One of the more frequently asked questions by individuals that aren’t super into graphic design, Do fonts really matter? While much of design is subjective, I do believe that there are some rules that all designers follow, regardless of their audiences.
One of those rules is most definitely choosing good looking fonts, that aren’t distracting. Can you imagine Google’s logo in different fonts? Let’s take a look:
So immediately we can see that “Google” absent of any color has a very distinct look, which one can recognize subconsciously. This is clearly evidence that fonts are important on some level, as human beings tend to lean toward things that are familiar, even digital design.
If Google were to replace their fonts with something like “Comic Sans”, everybody would notice, and quite frankly most would probably hate it. But why? The science behind font choices wouldn’t seem very important, but trust me, companies spend millions of dollars every year looking into the nuances of design, which includes how fonts effect their perceived value.
The Right Font for your Business
Something I find quite interesting, and maybe something to think about is what should you do for your business? It’s a tough question, as I don’t think there is one solution, but I think we can get you in the right direction!
First off, you really have to decide what you are trying to convey with your business. In my opinion, if you are in the business of anything design related, a logo with word/letters may not be the best option. From our own case studies done, we found high user engagement with image based logos, like what Apple uses:
This simple use of a graphic conveys more than words would, as “Apple” is not solely associated to the company, rather has many meanings in different contexts. It may be possible to integrate a font into the image of the logo, similar to this:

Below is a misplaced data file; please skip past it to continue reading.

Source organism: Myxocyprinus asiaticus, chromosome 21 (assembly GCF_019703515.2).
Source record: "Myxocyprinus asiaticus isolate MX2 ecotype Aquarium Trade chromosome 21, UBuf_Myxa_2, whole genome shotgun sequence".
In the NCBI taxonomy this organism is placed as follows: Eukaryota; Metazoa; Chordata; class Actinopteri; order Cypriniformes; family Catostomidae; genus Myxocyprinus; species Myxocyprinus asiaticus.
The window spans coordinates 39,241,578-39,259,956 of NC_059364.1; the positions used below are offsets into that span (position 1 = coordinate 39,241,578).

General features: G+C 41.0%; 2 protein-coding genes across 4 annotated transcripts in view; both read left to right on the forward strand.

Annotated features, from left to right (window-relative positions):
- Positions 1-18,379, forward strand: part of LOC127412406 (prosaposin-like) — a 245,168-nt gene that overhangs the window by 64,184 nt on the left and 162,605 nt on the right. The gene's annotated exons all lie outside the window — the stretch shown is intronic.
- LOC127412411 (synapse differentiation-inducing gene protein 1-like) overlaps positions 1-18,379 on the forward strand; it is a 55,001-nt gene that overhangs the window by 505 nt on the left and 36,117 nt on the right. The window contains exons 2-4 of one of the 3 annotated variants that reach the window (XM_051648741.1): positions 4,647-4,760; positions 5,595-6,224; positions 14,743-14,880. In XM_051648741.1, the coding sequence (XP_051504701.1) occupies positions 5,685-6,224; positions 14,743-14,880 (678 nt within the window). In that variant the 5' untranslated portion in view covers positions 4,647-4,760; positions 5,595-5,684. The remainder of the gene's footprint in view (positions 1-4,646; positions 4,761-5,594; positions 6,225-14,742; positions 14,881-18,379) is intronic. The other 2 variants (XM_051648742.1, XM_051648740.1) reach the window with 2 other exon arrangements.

Here we see a recognizable but abstract image, that does require some kind of wording to let you know what company you’re flying with. Do notice though their font choice, as it is unique to their company, and if seen alone, is still recognizable as British Airways.
Look, this was an overly simplistic look at fonts, primarily because their use cases are extremely complex. Hopefully you see why fonts can be valuable, but if you aren’t convinced yet, I suggest you visit dafont.com and look at their library of fonts.
Not only will you see a lot of original fonts, but you’ll see some copies of very popular companies and titles, and immediately, without their company name or image, you will recognize where the font belongs. Let’s take a quick look before we sign off:
While we do see the a hint in the word, the actually titles are not there, but still if you are familiar with these titles, will immediately pop out. This is a very limited example, again I urge you to take a look at dafont.com and see for yourself. You will be surprised how familiar some of them look, and depending on your experience with those titles, could engage positive emotions for a title regardless of the content.